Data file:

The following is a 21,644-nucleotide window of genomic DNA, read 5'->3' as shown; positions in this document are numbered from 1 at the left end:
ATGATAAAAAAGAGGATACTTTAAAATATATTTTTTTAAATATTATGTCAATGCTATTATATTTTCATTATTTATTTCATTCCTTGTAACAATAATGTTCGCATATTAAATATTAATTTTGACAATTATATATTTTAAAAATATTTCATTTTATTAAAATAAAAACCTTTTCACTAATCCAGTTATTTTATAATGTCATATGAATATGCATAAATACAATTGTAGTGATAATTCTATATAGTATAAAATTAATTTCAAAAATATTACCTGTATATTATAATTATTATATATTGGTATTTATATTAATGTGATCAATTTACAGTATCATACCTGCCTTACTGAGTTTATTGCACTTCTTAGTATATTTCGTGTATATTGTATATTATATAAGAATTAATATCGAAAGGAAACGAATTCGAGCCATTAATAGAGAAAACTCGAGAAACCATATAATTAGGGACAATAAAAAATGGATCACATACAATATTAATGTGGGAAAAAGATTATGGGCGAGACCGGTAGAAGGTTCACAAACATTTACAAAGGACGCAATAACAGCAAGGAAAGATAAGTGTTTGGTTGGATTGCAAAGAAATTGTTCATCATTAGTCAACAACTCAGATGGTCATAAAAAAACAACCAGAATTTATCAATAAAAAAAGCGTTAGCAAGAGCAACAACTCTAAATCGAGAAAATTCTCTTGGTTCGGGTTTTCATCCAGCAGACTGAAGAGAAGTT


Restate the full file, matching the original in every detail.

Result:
The following is a 21,644-nucleotide window of genomic DNA, read 5'->3' as shown; positions in this document are numbered from 1 at the left end:
ATGATAAAAAAGAGGATACTTTAAAATATATTTTTTTAAATATTATGTCAATGCTATTATATTTTCATTATTTATTTCATTCCTTGTAACAATAATGTTCGCATATTAAATATTAATTTTGACAATTATATATTTTAAAAATATTTCATTTTATTAAAATAAAAACCTTTTCACTAATCCAGTTATTTTATAATGTCATATGAATATGCATAAATACAATTGTAGTGATAATTCTATATAGTATAAAATTAATTTCAAAAATATTACCTGTATATTATAATTATTATATATTGGTATTTATATTAATGTGATCAATTTACAGTATCATACCTGCCTTACTGAGTTTATTGCACTTCTTAGTATATTTCGTGTATATTGTATATTATATAAGAATTAATATCGAAAGGAAACGAATTCGAGCCATTAATAGAGAAAACTCGAGAAACCATATAATTAGGGACAATAAAAAATGGATCACATACAATATTAATGTGGGAAAAAGATTATGGGCGAGACCGGTAGAAGGTTCACAAACATTTACAAAGGACGCAATAACAGCAAGGAAAGATAAGTGTTTGGTTGGATTGCAAAGAAATTGTTCATCATTAGTCAACAACTCAGATGGTCATAAAAAAACAACCAGAATTTATCAATAAAAAAAGCGTTAGCAAGAGCAACAACTCTAAATCGAGAAAATTCTCTTGGTTCGGGTTTTCATCCAGCAGACTGAAGAGAAGTT